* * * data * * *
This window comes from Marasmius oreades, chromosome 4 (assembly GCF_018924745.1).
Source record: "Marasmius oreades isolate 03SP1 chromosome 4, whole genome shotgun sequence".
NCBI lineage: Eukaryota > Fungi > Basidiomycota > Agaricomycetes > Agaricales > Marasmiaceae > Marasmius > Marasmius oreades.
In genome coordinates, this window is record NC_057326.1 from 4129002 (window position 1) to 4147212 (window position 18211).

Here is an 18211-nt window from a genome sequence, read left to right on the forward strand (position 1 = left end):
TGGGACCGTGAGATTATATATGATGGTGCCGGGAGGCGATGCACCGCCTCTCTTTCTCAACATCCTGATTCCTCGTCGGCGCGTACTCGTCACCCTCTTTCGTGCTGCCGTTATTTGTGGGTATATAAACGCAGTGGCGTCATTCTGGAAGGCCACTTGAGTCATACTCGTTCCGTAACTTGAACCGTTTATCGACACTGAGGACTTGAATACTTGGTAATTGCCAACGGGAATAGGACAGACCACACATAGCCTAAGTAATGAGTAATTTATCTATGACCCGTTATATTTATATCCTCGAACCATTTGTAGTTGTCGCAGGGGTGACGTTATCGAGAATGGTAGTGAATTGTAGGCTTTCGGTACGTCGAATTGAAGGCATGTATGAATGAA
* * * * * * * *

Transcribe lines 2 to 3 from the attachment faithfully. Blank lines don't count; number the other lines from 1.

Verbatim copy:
Source record: "Marasmius oreades isolate 03SP1 chromosome 4, whole genome shotgun sequence".
NCBI lineage: Eukaryota > Fungi > Basidiomycota > Agaricomycetes > Agaricales > Marasmiaceae > Marasmius > Marasmius oreades.